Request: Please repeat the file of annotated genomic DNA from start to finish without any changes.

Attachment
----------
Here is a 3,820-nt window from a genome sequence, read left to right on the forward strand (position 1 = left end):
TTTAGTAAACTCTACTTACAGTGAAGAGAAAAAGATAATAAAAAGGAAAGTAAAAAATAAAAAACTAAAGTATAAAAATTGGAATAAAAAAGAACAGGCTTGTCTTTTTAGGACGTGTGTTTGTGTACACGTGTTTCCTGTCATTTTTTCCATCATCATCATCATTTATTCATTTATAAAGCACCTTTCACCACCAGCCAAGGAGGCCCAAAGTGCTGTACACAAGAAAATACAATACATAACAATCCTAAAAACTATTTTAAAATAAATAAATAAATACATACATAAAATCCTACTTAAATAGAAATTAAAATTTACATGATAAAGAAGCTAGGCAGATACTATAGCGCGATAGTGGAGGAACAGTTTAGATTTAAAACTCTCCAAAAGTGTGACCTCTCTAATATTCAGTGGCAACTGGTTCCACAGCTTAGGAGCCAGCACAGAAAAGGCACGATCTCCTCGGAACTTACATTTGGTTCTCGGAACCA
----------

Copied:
Here is a 3,820-nt window from a genome sequence, read left to right on the forward strand (position 1 = left end):
TTTAGTAAACTCTACTTACAGTGAAGAGAAAAAGATAATAAAAAGGAAAGTAAAAAATAAAAAACTAAAGTATAAAAATTGGAATAAAAAAGAACAGGCTTGTCTTTTTAGGACGTGTGTTTGTGTACACGTGTTTCCTGTCATTTTTTCCATCATCATCATCATTTATTCATTTATAAAGCACCTTTCACCACCAGCCAAGGAGGCCCAAAGTGCTGTACACAAGAAAATACAATACATAACAATCCTAAAAACTATTTTAAAATAAATAAATAAATACATACATAAAATCCTACTTAAATAGAAATTAAAATTTACATGATAAAGAAGCTAGGCAGATACTATAGCGCGATAGTGGAGGAACAGTTTAGATTTAAAACTCTCCAAAAGTGTGACCTCTCTAATATTCAGTGGCAACTGGTTCCACAGCTTAGGAGCCAGCACAGAAAAGGCACGATCTCCTCGGAACTTACATTTGGTTCTCGGAACCA